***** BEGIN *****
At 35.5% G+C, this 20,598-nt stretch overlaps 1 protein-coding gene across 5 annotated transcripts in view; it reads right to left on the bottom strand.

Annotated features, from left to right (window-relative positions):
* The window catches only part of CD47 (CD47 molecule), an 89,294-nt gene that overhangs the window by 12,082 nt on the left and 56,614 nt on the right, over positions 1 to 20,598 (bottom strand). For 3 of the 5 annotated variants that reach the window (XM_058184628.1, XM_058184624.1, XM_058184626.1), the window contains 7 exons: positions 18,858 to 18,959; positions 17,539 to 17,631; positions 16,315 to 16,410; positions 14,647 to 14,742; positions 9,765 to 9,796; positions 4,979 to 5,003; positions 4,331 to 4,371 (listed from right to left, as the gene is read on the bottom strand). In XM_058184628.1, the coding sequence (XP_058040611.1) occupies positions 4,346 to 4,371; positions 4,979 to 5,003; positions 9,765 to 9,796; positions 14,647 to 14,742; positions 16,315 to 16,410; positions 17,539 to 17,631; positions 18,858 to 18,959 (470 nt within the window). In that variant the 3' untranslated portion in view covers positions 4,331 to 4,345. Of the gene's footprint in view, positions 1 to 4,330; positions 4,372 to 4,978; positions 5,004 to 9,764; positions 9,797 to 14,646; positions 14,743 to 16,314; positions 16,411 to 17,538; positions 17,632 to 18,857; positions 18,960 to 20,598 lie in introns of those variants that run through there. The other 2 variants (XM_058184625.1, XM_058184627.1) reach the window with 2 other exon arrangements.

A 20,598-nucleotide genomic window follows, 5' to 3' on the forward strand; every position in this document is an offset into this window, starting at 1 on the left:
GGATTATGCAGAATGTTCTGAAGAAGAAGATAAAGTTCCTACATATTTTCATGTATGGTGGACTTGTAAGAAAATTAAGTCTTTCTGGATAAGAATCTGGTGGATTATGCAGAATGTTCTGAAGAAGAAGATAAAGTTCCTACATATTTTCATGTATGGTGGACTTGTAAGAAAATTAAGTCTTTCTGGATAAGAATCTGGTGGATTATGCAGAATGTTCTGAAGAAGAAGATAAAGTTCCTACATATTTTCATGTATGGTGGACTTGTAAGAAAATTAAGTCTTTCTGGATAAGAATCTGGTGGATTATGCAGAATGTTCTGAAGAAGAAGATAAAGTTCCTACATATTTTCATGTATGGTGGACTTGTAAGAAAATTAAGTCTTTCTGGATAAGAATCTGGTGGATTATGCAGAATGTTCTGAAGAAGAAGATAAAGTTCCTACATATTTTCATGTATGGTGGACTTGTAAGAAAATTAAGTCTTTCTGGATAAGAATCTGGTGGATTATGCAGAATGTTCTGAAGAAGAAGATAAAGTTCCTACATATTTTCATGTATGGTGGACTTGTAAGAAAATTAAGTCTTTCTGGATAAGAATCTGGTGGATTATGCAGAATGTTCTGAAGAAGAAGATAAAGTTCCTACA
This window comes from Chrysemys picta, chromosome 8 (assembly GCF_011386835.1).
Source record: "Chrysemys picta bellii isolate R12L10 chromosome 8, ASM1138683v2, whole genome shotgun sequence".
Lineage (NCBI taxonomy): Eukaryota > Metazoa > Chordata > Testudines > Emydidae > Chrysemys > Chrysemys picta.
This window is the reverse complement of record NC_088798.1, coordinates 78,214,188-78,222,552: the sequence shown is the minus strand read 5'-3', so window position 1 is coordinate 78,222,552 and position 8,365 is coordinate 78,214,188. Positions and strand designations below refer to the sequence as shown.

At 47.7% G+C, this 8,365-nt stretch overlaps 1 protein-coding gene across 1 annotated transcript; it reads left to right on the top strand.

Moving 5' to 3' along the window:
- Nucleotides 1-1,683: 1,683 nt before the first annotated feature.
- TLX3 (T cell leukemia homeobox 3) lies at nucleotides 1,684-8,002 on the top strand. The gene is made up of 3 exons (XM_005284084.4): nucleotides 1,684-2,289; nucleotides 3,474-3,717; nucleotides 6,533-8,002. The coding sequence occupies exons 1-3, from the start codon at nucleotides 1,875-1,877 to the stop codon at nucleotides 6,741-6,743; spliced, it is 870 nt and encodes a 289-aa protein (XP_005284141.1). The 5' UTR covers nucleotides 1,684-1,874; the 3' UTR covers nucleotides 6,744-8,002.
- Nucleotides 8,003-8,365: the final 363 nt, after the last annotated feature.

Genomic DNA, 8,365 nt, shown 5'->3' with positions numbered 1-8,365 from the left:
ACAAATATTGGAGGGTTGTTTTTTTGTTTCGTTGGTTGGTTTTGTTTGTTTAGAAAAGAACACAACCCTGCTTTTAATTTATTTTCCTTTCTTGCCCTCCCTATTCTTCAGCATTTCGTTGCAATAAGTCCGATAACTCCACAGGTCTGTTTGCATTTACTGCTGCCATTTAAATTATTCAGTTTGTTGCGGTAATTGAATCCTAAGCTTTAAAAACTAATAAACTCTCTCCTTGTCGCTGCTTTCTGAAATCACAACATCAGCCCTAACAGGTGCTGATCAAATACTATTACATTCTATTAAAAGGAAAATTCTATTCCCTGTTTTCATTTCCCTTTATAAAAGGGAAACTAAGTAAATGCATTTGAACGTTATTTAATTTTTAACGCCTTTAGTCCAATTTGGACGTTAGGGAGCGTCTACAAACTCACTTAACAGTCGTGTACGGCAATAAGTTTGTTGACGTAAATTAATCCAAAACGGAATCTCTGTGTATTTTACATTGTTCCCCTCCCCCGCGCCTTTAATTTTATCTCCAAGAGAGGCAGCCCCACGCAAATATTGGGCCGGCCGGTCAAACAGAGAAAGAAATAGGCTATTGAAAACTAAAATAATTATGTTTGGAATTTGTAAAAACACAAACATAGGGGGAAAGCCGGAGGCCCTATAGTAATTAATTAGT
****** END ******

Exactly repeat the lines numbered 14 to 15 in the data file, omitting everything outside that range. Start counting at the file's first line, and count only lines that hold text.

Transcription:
- Nucleotides 8,003-8,365: the final 363 nt, after the last annotated feature.

Genomic DNA, 8,365 nt, shown 5'->3' with positions numbered 1-8,365 from the left: